Who would you rather be at present - the Archbishop of Canterbury or the Chancellor of the Exchequer?
Poor Mr Darling is looking rather beleaguered. Certainly I never expected, as a newly elected MP, to find myself voting against nationalisation, but that's exactly what I did when I walked through the ‘no' lobby on the Banking (Special Provisions) Bill - for which read nationalisation of Northern Rock - this week.
The feeling of being transported back to the bad old days was reinforced by the late hour of the vote - midnight - made worse by the fact that I had to visit Wormwood Scrubs prison first thing the next morning. I was rather taken with the fact that this imposing Victorian jail was built by convicts. In those days, inmates had to walk a treadmill. Today, they learn how to make curtains. Is this a sign of our times?
Perhaps the Chancellor should have joined me for a meeting with the Chief Minister of Guernsey this week. The Island has no capital gains tax, inheritance tax, sales tax or VAT, and income tax is set at a flat rate of 20 per cent. My great grandfather came from Jersey, and I wonder why he left.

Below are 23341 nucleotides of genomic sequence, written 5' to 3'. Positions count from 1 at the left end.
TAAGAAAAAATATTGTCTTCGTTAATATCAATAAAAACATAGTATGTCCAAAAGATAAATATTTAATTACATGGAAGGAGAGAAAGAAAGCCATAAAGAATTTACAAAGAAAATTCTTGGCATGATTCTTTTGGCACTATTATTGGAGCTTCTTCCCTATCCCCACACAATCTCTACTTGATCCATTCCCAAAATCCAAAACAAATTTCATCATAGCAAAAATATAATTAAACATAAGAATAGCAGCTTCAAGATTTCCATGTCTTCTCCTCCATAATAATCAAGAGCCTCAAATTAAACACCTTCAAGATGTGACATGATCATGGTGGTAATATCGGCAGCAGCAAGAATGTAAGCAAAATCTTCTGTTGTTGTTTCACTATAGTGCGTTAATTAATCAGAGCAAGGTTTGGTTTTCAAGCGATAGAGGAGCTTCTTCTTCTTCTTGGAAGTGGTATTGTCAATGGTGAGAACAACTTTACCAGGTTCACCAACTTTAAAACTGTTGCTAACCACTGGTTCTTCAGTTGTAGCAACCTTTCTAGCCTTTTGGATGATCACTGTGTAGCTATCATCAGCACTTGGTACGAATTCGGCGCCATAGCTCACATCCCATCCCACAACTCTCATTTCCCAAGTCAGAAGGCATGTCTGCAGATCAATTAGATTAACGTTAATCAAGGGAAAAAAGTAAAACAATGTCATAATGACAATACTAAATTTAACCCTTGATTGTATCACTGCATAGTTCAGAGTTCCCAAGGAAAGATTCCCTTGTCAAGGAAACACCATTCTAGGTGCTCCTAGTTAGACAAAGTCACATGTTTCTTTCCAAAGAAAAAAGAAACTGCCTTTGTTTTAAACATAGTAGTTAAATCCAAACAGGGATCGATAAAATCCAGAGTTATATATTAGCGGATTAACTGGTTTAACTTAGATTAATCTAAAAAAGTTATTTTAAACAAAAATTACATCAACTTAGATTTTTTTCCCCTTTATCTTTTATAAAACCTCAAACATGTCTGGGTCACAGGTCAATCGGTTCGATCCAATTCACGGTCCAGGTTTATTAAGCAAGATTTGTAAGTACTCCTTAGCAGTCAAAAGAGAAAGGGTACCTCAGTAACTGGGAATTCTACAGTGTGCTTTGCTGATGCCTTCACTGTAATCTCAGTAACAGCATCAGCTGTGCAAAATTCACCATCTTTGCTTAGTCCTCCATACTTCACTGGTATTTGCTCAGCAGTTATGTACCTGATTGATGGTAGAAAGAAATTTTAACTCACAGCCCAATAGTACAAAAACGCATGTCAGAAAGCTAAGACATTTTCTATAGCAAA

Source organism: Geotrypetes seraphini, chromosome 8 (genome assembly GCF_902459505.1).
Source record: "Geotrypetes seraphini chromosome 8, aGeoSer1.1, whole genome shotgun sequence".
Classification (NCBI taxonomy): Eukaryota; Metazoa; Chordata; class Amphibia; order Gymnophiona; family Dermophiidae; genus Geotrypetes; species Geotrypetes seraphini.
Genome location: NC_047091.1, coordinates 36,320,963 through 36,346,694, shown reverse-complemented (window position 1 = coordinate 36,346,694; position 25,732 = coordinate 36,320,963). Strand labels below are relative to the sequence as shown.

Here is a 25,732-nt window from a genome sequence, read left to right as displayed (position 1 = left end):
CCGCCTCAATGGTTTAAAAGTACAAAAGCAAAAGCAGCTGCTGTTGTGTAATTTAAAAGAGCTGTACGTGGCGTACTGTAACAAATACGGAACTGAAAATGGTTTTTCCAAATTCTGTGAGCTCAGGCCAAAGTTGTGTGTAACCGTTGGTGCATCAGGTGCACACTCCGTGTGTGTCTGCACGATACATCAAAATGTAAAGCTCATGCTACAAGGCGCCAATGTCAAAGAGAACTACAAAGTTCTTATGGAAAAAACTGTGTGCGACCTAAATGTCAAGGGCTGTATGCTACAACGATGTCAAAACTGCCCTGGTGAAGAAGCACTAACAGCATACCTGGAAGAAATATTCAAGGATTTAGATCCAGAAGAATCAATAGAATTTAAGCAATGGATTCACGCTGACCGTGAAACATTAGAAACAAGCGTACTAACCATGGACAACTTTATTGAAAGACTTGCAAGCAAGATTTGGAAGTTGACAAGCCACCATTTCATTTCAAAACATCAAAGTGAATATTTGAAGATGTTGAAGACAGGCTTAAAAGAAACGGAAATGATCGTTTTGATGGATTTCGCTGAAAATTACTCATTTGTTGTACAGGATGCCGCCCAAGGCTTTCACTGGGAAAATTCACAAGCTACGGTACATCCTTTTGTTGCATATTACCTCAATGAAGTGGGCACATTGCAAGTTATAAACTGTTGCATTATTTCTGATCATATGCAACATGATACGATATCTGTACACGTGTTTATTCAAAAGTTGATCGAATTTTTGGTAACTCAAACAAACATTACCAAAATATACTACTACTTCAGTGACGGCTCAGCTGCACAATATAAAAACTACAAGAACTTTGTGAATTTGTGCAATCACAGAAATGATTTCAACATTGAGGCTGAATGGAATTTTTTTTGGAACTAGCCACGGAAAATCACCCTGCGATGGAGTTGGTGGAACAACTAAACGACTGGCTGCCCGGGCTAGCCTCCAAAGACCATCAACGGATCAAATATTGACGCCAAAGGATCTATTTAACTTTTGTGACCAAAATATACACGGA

At this time of the year I hold public meetings in the villages in my constituency. I'll be in Arundel on Friday evening and Findon on Saturday afternoon. We had a useful discussion about local issues in Angmering last week, and I also attended a lively debate on climate change organised by the Wiggonholt Association.
The Archbishop of Canterbury's adviser on climate change was on the panel, expressing the hope that he might intervene in the current debate on global warming. After the furore over his comments on Sharia, I felt - to use Sir Humphrey Appleby's expression - that this was "courageous" advice. A period of godly silence might be best.